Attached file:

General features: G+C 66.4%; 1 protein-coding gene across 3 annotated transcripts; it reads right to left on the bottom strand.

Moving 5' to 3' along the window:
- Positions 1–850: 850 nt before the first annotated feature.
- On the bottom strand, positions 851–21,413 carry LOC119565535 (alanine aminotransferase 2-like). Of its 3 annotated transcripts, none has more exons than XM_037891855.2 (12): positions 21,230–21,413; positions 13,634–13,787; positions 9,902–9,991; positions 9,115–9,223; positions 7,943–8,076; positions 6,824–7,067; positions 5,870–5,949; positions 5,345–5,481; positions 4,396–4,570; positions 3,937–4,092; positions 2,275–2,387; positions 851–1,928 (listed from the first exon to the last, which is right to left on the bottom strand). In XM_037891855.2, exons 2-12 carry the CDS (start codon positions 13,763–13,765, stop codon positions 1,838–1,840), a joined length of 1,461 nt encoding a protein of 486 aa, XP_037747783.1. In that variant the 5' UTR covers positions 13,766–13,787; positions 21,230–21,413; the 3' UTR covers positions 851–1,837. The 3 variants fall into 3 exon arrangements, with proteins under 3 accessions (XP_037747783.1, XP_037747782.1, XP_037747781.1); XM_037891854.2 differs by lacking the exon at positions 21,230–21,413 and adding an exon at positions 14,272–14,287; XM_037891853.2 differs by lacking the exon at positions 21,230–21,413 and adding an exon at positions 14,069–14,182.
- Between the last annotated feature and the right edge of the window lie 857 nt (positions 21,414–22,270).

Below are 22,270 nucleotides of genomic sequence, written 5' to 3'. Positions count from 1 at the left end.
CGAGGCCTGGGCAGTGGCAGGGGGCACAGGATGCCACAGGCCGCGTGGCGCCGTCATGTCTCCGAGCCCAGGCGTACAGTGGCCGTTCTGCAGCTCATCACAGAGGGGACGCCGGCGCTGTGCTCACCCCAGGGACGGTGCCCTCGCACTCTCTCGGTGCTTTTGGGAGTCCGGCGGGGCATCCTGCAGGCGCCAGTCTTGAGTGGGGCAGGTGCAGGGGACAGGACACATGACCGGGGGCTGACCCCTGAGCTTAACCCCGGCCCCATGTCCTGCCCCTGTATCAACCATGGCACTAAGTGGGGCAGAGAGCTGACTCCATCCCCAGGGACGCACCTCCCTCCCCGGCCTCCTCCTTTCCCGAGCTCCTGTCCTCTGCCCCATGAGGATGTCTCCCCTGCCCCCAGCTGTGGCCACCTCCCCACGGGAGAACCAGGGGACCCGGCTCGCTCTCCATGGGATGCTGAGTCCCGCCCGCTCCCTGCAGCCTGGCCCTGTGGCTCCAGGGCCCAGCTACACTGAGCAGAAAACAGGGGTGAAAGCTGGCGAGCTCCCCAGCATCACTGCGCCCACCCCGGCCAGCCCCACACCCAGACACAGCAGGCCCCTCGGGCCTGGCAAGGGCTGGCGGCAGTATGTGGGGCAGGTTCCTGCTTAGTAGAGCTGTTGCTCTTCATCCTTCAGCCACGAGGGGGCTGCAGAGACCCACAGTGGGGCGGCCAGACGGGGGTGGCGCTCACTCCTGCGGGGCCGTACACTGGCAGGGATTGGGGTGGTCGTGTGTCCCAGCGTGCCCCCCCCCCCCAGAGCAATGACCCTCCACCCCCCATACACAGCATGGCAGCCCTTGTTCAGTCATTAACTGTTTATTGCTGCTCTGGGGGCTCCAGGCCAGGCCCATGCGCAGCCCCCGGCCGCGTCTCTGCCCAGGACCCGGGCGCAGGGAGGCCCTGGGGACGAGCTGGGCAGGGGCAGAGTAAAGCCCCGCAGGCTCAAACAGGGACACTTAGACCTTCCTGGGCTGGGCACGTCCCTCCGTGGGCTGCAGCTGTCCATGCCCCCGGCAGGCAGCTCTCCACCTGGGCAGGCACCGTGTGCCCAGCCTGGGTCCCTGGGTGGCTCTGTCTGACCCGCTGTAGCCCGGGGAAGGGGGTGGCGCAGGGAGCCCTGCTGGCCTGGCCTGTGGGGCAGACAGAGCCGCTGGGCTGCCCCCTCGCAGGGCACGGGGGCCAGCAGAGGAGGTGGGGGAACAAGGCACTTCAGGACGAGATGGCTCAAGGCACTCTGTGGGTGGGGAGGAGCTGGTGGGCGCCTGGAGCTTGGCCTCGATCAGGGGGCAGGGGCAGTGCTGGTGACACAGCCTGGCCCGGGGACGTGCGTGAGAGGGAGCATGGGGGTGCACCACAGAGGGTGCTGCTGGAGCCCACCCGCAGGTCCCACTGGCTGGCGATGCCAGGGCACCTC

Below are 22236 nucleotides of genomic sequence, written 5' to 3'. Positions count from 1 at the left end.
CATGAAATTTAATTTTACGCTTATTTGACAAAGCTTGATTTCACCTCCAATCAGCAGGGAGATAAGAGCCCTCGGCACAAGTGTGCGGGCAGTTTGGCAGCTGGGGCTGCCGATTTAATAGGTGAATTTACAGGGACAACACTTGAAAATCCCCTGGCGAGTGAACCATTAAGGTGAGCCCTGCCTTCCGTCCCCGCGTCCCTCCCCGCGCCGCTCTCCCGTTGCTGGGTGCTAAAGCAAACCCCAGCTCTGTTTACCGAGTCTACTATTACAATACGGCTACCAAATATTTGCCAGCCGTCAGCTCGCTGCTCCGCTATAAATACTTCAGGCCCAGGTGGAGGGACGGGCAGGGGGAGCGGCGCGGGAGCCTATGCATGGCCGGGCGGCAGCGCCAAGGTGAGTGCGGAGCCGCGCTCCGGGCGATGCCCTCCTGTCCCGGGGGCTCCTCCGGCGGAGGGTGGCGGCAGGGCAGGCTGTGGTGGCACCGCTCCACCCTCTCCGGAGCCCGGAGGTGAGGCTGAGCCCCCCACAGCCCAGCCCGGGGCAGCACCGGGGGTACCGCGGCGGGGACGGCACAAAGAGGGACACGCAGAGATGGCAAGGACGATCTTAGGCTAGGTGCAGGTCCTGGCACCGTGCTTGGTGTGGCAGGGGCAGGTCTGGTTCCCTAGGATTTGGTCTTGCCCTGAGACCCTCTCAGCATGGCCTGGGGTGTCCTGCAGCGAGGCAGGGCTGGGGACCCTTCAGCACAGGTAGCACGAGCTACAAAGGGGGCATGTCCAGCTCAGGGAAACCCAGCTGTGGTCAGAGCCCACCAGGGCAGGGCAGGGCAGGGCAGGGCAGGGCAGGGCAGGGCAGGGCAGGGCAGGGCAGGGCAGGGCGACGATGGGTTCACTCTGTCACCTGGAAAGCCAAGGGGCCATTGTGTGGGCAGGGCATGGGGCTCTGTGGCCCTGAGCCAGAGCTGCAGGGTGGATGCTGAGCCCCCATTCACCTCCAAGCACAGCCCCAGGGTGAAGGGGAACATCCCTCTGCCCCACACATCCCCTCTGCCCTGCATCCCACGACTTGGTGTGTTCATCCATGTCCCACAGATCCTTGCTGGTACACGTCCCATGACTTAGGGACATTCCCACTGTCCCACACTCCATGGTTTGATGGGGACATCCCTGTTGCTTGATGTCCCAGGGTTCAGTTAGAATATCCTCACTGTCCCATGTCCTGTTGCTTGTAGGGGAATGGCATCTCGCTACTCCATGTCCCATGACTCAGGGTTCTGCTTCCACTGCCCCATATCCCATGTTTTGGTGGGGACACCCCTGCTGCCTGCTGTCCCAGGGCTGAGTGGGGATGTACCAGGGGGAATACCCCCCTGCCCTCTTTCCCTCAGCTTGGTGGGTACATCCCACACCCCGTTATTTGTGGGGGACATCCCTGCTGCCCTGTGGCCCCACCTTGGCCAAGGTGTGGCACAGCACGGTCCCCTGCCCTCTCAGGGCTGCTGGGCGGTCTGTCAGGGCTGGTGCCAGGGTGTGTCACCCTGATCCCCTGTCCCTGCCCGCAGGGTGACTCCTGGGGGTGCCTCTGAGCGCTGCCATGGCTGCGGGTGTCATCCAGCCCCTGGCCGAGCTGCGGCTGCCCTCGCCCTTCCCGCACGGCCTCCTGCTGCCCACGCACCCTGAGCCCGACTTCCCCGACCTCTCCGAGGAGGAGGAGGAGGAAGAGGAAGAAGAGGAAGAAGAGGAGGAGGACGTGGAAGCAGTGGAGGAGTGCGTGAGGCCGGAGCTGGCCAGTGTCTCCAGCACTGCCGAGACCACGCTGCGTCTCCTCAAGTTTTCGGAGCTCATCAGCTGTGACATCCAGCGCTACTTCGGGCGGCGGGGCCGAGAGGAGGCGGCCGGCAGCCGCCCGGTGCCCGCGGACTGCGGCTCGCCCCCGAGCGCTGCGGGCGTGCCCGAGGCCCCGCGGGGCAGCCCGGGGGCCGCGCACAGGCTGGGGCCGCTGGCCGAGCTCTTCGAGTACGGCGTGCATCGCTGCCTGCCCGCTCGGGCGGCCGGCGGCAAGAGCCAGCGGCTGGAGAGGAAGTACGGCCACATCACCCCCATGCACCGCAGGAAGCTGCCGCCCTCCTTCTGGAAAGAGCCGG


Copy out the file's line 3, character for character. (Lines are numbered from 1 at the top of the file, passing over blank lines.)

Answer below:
- Positions 1–850: 850 nt before the first annotated feature.